I don't believe the coaches made one attempt to take a shot downfield during that stretch. It was clear when we got down to 20 yard line the coaches were calling plays to make sure they were no effing up our chances for a FG. Again, no other way to describe that mentality other than Dorrellian/Donahuesque conservative. I saw it all too often during late Donahue years and it was frankly unpleasent.

Of course, an explanation is the coaches were working with what they had in Kevin Craft. Well in that case would it have been the end of the world if they tried out Richard Brehaut and see what he could do? I mean if they are going to have RBs slam up the Stanford wall for 2-3 yard gains in late Q1, then why not bring in Brehaut? What are they so afraid of? Losing? That's the exact mentality that ate up UCLA football during Dorrell years and eroded it until Toledo injected some life into it (with a huge assist from McNown) during Donahue's later years. It's not fun to watch or pleasent to follow and as I noted earlier today, I sure hope it's an aberration.


Moving over to the defensive side of the ball, it just reminded me of how the Walker coached UCLA defense usually forgets to show up in one or two games every season. Until the defense tightened up later in the second half, the way I would characterize is tentative and unsure. It appeared as if Chuck Bullough was coaching scared and as if he had to wait until the first few series to figure out what Stanford was scheming up. That is inexcusable given we all knew what was coming from Stanford and had two weeks to prepare. It's clear to opposing coaches that they can run on this defense by going outside. It's not clear whether our coaches have done anything to adjust to that.

We didn't see any kind of creative stunts or blitz packages and our DEs were getting mandhandled all over the place. Our LBs were lining up to far from the LOS. By the time Gerhart was blasting up he was running downhill and was gaining additional yardage from his explosive momentum. Again, I didn't get why Bullough didn't shake things up to disrupt Stanford's rhythm. The way we played it allowed a red shirt freshman QB to get comfortable and pick us apart the whole day. Lot of folks have rightly questioned why coaches didn't try out Viney when Sheldon Price at times was looking overwhelmed. And that takes me to personnel decisions made in that game.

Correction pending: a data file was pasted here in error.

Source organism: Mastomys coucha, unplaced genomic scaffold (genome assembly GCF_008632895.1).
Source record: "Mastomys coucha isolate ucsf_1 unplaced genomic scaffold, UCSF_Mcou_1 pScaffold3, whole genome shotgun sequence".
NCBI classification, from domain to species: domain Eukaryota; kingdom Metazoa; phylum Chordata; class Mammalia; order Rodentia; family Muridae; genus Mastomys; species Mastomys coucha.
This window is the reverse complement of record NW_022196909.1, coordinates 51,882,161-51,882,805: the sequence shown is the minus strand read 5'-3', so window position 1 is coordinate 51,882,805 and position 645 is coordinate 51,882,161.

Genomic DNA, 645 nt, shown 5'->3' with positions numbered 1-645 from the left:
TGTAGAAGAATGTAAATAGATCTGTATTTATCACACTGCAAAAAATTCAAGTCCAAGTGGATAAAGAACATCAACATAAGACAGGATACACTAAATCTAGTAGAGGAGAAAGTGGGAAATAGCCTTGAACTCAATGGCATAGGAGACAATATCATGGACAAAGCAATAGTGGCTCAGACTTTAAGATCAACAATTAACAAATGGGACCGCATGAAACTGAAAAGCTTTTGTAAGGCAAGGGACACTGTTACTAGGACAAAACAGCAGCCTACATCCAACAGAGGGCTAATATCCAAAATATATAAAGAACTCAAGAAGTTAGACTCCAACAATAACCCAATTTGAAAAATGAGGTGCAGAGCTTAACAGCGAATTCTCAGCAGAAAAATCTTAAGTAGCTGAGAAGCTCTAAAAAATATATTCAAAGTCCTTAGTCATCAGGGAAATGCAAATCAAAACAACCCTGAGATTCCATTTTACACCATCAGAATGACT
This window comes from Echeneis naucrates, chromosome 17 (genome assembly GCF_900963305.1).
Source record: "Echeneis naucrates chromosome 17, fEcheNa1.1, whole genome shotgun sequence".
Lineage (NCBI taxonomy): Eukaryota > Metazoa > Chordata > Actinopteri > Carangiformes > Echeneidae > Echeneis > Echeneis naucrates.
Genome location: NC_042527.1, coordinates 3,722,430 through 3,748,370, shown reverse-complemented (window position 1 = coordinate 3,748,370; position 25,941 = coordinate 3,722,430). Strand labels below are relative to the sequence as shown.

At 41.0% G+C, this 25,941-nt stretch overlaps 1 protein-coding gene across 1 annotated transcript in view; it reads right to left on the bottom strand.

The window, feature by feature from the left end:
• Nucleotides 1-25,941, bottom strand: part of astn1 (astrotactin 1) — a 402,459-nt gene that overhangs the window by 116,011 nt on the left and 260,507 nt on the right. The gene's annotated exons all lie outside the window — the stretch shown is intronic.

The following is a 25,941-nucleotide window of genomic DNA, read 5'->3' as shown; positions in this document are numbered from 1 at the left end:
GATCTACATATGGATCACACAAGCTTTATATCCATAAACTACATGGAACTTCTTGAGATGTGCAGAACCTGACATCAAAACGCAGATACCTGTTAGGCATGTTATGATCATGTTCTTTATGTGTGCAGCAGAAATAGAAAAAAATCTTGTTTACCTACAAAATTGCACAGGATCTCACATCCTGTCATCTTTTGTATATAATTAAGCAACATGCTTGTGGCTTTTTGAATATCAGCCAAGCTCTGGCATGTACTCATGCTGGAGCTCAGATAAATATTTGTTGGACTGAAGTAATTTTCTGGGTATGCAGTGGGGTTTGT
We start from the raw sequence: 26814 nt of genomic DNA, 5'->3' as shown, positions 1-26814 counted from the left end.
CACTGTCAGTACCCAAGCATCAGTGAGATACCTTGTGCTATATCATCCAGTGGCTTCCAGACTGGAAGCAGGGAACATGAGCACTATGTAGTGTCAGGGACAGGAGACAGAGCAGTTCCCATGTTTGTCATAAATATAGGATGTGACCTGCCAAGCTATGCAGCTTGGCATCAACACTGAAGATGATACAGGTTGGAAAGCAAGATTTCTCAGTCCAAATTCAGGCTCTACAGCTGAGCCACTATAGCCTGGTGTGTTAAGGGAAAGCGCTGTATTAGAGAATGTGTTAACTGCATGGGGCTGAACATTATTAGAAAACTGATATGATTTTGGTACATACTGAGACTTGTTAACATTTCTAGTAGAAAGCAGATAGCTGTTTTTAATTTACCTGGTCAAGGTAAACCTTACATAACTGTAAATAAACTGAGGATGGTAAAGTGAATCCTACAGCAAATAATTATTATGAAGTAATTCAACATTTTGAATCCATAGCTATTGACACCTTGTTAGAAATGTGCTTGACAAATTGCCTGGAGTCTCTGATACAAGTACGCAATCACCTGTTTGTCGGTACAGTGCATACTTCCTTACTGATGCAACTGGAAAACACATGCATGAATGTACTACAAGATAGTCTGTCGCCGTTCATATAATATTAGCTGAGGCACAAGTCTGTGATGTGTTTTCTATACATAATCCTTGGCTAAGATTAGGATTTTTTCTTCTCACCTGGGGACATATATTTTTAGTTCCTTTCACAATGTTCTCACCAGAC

Personnel Decisions

Yes, coaches have some explaining to do wrt to personnel use with our current roster.


First and foremost it starts with Craft/Brehaut situation. I understand and appreciate the argument on Craft's side. I also recognize how Craft yesterday perhaps played one of his best games (if not his best) as a UCLA QB. His numbers would have been better if Taylor Embree had made the trip to Palo Alto or Morrell Presley was not making freshman mistakes. Still, what is obvious to me that the offense is shackled with Craft at the helm. Coaches are not taking downfield shots with Craft because they just don't have the confidence in his ability to connect. If that is the case, then why didn't they try out Brehaut? Why didn't they try out Brehaut in late first quarter or during third quarter when they were dialing up one unimaginative running plays after another.

Also, on that note why UCLA offensive line had opened up some nice holes early on, it was clear Stanford made their in game adjustments and basically challenged Bruins to beat them with Kevin Craft's arm. Given the plays our coaches dialed up, it was evident they didn't have the confidence in Craft's arm, which in turn doesn't explain why they didn't try out Brehaut. BTW preserving Brehaut's redshirt season argument doesn't fly, given Neuehisel/Chow burned it in our first game.